Wealth consultants and managers are not routinely obligated by pension fund clients to weigh ESG factors relevant to their portfolio companies on par with the expected financial returns of their investments. . This means that even when service providers consider ESG metrics when evaluating investments, they remain incentivized by short-term financial gains and, in some cases, discourage investments from assets that provide short-term financial gains. means that you are scoring poorly on an ESG indicator.
Imagine the position of an individual investor against this background. Discretionary investments or pension funds want to align their capital with sustainable positive impacts, or want their investments to provide sustainable long-term performance, even if they are indifferent to impacts Imagine. Should such a client’s adviser talk about ESG and sustainability when advising?
South African law does not currently impose this specific obligation on financial service providers (“FSPMore“) and its representatives are described in so many words, no doubt there is a possibility that this obligation is built into existing obligations.
Board Notice No. 80 of 2003 (General Code of Conduct for Certified FSPs and Representatives) was issued under the Financial Advisory and Intermediary Services Act 2002, which imposes obligations on financial service providers to provide services in accordance with reasonable requests or instructions of customers. “Appropriate” for FSP and client“ Advice on client needs and objectives.
The latest draft of the Financial Institutions Code of Conduct Bill of 2020 requires covered financial customers to advise on appropriate financial products and services, and requires financial institutions to monitor and review the suitability of financial products and services. We confirm this principle by requiring Ongoing foundation.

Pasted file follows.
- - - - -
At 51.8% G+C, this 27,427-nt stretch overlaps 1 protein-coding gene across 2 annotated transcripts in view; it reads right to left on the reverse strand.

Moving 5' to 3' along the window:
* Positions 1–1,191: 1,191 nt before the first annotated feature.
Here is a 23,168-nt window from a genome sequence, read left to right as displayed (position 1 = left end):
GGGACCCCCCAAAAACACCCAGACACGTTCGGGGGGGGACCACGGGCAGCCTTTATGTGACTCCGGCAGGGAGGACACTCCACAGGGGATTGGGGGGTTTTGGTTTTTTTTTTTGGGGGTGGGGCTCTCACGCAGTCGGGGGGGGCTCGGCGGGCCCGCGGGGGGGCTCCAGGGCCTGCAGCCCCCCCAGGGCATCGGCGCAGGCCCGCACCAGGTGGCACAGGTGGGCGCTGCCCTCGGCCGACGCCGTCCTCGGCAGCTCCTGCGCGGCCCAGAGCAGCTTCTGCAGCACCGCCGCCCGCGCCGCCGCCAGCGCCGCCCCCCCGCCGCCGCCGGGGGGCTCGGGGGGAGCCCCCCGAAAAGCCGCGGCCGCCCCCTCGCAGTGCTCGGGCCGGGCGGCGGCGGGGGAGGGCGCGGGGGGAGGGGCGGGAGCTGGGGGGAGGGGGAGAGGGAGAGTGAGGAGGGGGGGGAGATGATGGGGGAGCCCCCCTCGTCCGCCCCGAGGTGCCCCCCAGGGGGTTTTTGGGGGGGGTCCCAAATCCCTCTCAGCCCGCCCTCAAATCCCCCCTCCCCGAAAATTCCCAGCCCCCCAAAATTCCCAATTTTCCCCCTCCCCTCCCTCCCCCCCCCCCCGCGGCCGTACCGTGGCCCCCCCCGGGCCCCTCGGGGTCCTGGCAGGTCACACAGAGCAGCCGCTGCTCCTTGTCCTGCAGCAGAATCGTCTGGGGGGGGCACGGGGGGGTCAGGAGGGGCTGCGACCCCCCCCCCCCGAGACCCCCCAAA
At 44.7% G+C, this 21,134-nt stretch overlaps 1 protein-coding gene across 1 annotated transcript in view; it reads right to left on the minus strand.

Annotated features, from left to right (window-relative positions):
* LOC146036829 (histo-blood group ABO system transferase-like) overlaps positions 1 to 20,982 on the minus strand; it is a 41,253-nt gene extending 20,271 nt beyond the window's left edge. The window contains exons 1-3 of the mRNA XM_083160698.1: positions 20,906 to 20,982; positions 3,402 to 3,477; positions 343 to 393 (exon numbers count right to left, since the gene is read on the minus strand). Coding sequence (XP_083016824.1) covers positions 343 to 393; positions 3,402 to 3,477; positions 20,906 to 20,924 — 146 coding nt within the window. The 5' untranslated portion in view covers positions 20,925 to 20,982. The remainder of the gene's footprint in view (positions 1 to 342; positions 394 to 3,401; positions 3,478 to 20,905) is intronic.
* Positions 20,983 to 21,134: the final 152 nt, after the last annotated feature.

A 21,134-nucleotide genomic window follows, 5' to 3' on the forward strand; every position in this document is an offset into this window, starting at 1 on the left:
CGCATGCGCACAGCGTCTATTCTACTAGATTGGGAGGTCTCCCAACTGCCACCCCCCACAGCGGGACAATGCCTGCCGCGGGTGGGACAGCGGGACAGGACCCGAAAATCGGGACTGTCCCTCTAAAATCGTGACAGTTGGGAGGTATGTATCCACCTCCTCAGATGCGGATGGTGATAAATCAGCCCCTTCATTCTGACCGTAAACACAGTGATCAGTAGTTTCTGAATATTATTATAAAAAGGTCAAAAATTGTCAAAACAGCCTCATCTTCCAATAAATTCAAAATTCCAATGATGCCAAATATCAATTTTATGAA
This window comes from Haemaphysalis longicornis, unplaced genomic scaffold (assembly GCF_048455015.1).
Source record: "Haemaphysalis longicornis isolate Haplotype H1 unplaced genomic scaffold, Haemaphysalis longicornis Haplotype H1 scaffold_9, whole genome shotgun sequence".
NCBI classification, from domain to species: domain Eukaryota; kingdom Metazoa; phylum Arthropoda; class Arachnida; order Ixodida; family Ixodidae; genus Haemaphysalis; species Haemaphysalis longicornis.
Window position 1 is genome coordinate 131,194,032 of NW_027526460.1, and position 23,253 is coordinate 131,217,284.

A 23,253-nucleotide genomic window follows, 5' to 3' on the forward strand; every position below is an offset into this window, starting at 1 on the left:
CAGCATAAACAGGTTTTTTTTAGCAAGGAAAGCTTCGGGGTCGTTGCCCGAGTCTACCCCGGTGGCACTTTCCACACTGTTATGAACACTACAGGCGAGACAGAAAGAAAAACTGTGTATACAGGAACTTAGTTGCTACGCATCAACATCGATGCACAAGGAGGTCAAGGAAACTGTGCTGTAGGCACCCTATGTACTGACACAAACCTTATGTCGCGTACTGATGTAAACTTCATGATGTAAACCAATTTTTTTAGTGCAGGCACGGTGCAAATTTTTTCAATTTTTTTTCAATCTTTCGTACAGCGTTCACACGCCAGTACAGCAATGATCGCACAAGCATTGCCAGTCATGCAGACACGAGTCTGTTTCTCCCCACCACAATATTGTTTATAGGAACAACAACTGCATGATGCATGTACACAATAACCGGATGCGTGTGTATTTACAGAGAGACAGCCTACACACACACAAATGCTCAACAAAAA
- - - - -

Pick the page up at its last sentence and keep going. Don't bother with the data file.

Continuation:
As such, FSP advises clients when their interests, needs, objectives and direction require capital to be invested to achieve long-term sustainable growth or to align with client values. There is an obligation to consider ESG factors when This is consistent with laws in other jurisdictions that impose similar obligations on financial services companies.
In the UK, consumer tax guidance issued in 2022 will require businesses to consider the diverse needs of their customers and ensure that their financial products and services are suitable to meet those needs. . In the European Union, MiFID II, the legal framework enacted by the European Union to regulate financial markets and improve investor protection, has recently been amended to incorporate sustainability and is offered to clients It imposes obligations on companies to evaluate the suitability and suitability of investment products and services.
The content of this article is intended to provide a general guide on the subject. You should seek professional advice for your particular situation.